Edition V23N01 | Year 2018 | Editorial Original Article | Pages 71 to 78
Objective: To assess the impact of two early treatment protocols for anterior dental crossbite on children’s quality of life. Methods: Thirty children, 8 to 10 years of age, with anterior dental crossbite, participated in this study. Individuals were divided into two groups: Group 1 – 15 children undergoing treatment with an upper removable appliance with digital springs; Group 2 – 15 children undergoing treatment with resin-reinforced glass ionomer cement bite pads on the lower first molars. Quality of life was evaluated using the Brazilian version of the Child Perceptions Questionnaire (CPQ8-10), which contains four subscales: oral symptoms (OS), functional limitations (FL), emotional well-being (EW), and social well-being (SW). A higher score denotes a greater negative impact on children’s quality of life. Children answered the questionnaire before treatment (T1) and twelve months after orthodontic treatment onset (T2). Descriptive statistics, the Wilcoxon test and analysis of covariance (ANCOVA) were performed. Results: Children’s mean age was 9.07 ± 0.79 years in Group 1 and 9.00 ± 0.84 years in Group 2. For Group 1, the FL and EW subscale scores and the overall CPQ8-10 were significantly higher in T1 as compared to T2 (p = 0.004, p = 0.012 and p = 0.015, respectively). For Group 2, there were no statistically significant differences. The ANCOVA showed no significant difference regarding quality of life at T2 between groups, after controlling for quality of life measures at T1. Conclusions: The difference regarding the impact on quality of life between groups is not related to the protocol used.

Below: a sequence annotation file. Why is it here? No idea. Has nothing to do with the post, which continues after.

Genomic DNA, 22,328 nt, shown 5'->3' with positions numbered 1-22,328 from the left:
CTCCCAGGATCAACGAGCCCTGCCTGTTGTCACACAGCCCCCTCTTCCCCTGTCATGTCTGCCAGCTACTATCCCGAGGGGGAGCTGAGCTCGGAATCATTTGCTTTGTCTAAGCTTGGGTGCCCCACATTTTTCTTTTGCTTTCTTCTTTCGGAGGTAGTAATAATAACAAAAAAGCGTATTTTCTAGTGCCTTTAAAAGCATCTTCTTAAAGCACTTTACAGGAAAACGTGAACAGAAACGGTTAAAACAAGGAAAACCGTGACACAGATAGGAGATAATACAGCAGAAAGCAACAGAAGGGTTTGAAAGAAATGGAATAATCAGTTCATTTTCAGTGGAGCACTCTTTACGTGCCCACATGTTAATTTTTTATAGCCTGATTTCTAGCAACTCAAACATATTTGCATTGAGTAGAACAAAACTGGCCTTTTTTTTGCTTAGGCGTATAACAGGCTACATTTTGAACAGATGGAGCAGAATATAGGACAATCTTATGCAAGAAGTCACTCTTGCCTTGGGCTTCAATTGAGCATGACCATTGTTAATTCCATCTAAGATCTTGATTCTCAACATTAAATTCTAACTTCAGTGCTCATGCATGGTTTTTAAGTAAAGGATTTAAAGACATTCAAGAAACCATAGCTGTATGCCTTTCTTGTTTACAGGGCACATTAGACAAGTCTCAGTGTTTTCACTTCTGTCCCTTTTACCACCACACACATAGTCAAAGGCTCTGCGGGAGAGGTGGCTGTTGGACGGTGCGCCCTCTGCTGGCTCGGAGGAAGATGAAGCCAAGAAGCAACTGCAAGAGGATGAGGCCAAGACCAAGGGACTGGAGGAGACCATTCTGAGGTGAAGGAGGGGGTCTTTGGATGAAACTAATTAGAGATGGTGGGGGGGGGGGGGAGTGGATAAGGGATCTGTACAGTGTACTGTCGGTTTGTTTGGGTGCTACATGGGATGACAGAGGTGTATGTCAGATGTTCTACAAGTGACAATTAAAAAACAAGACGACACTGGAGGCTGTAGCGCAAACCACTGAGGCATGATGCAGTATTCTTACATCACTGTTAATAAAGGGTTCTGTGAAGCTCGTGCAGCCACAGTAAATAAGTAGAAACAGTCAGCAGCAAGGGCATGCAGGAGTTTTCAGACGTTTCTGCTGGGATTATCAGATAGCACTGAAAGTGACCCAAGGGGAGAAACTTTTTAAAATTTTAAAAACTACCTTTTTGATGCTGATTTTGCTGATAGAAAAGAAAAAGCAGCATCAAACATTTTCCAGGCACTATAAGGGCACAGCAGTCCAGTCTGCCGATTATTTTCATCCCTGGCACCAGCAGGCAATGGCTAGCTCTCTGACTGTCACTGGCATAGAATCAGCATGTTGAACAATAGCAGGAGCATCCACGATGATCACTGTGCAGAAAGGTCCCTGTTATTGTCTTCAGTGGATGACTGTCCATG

Children, Malocclusion, Anterior crossbite, Interceptive orthodontics, Quality of life,
Miamoto CB, Marques LS, Abreu LG, Paiva SM. Impact of two early treatment protocols for anterior dental crossbite on children’s quality of life. Dental Press J Orthod. 2018 Jan-Feb;23(1):71-8. DOI: https://doi.org/10.1590/2177-6709.23.1.071-078.oar